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The Twenty-Kroner
by [?]

The surgeon has a weakness for men who make their living on the sea. From the skipper of a Dogger Bank fishing-smack to the stoker of a Cardiff tramp, from Margate ‘longshoreman to a crabber of the Stilly Isles, he embraces them all in a lusty affection. And this not merely out of his own love of salt water but because his diagnosis reveals the gentleman in them more surely than in the general run of his wealthier patients. “A primitive gentleman, if you like,” Lincott will say, “not above tearing his meat with his fingers or wearing the same shirt night and day for a couple of months on end, but still a gentleman.” As one of the innumerable instances which had built up his conviction, Lincott will offer you the twenty-kroner story.

As he was walking through the wards of his hospital he stopped for a moment by the bed of a brewer’s drayman who was suffering from an access of delirium tremens. The drayman’s language was violent and voluble. But he sank into a coma with the usual suddenness common to such cases, and in the pause which followed Lincott heard a gentle voice a few beds away earnestly apologising to a nurse for the trouble she was put to. “Why,” she replied with a laugh, “I am here to be troubled.” Apologies of the kind are not so frequently heard in the wards of an East End hospital. This one, besides, was spoken with an accent not very pronounced, it is true, but unfamiliar. Lincott moved down to the bed. It was occupied by a man apparently tall, with a pair of remorseful blue eyes set in an open face, and a thatch of yellow hair dusted with grey.

“What’s the matter?” asked Lincott, and the patient explained. He was a Norseman from Finland, fifty-three years old, and he had worked all his life on English ships. He had risen from “decky” to mate. Then he had injured himself, and since he could work no more he had come into the hospital to be cured. Lincott examined him, found that a slight operation was all the man needed, and performed it himself. In six weeks time Helling, as the sailor was named, was discharged. He made a simple and dignified little speech of thanks to the nurses for their attention, and another to the surgeon for saving his life.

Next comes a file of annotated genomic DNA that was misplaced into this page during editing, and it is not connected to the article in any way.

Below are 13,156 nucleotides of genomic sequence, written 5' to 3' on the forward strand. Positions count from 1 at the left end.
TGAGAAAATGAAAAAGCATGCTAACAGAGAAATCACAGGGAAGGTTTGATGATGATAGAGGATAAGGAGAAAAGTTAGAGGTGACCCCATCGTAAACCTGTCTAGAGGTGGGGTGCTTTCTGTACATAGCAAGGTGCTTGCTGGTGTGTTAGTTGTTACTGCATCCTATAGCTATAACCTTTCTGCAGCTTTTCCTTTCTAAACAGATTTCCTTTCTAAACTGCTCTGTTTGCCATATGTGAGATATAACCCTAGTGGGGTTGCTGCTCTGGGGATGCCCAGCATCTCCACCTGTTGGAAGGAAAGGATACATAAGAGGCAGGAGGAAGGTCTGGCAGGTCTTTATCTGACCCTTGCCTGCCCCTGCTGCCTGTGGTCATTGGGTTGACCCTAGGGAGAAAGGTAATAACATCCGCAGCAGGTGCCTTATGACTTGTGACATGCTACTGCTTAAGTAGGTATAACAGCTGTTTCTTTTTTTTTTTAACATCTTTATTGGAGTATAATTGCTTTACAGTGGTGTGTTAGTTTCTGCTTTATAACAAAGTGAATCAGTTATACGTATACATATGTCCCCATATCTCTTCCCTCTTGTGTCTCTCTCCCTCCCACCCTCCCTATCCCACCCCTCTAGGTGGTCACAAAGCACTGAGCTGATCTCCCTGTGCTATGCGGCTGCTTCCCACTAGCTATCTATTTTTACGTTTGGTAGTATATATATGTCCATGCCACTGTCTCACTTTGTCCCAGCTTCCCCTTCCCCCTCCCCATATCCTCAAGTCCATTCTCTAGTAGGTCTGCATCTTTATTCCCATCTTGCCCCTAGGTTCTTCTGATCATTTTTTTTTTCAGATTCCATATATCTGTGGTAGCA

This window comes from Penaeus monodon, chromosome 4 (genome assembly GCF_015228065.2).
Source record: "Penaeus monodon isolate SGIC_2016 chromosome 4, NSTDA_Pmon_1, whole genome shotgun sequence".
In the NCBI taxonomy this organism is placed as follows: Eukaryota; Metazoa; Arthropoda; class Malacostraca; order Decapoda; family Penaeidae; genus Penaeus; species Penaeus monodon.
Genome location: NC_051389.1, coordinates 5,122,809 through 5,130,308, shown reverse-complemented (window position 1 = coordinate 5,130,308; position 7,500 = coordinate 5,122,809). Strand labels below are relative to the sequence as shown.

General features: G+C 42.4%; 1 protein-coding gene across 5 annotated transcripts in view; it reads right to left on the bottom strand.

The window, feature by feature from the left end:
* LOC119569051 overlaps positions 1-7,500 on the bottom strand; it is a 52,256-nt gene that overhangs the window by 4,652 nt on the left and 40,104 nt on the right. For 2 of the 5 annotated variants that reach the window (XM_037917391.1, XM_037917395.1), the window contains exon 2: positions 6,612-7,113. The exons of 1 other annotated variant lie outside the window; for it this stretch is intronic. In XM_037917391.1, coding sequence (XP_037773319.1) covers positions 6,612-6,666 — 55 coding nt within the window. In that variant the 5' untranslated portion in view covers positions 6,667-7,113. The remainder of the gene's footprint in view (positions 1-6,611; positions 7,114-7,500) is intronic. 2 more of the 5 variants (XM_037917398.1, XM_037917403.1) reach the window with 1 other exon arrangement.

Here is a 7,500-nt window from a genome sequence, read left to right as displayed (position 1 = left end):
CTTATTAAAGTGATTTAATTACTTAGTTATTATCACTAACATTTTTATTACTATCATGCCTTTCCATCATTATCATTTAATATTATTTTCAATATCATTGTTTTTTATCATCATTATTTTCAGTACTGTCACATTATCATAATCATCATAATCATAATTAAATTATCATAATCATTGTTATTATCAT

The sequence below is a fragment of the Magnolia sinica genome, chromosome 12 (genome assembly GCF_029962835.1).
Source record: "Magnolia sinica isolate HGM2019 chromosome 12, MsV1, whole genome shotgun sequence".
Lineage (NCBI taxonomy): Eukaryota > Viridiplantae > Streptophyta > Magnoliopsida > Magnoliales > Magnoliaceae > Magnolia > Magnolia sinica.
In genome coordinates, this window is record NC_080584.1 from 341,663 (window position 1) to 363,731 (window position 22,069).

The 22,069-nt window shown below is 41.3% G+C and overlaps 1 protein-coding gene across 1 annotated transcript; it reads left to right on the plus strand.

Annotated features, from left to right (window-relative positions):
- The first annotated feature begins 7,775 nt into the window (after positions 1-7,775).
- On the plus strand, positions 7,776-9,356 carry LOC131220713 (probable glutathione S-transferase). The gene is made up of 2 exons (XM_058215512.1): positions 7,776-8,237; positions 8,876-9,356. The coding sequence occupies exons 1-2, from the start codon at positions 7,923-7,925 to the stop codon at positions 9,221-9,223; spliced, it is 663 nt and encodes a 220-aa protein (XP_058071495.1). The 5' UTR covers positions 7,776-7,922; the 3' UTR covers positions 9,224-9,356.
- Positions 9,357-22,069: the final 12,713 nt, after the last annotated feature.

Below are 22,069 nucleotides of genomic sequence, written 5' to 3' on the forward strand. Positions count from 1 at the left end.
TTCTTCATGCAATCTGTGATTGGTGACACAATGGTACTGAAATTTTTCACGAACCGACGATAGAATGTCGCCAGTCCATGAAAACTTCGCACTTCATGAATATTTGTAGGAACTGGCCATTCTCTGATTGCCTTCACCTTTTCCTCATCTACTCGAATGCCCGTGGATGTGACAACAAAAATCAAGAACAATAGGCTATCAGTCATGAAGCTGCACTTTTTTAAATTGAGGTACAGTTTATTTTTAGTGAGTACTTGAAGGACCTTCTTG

“Nonsense!” said Lincott, as he held out his hand. “Any medical student could have performed that operation.”

“Then I have another reason to thank you,” answered Helling. “The nurses have told me about you, sir, and I’m grateful you spared the time to perform it yourself.”

“What are you going to do?” asked Lincott.

“Find a ship, sir,” answered Helling. Then he hesitated, and slowly slipped his finger and thumb along the waist-band of his trousers. But he only repeated, “I must find a ship,” and so left the hospital.

Three weeks later Helling called at Lincott’s house in Harley Street. Now, when hospital patients take the trouble, after they have been discharged, to find out the doctor’s private address and call, it generally means they have come to beg. Lincott, remembering how Helling’s simple courtesies had impressed him, experienced an actual disappointment. He felt his theories about the seafaring man begin to totter. However, Helling was shown into the consulting-room, and at the sight of him Lincott’s disappointment vanished. He did not start up, since manifestations of surprise are amongst those things with which doctors find it advisable to dispense, but he hooked a chair forward with his foot.

“Now then, sit down! Chuck yourself about! Sit down,” said Lincott genially. “You look bad.”

Helling, in fact, was gaunt with famine; his eyes were sunk and dull; he was so thin that he seemed to have grown in height.

“I had some trouble in finding a ship,” he said; and sitting down on the edge of the chair, twirled his hat in some embarrassment.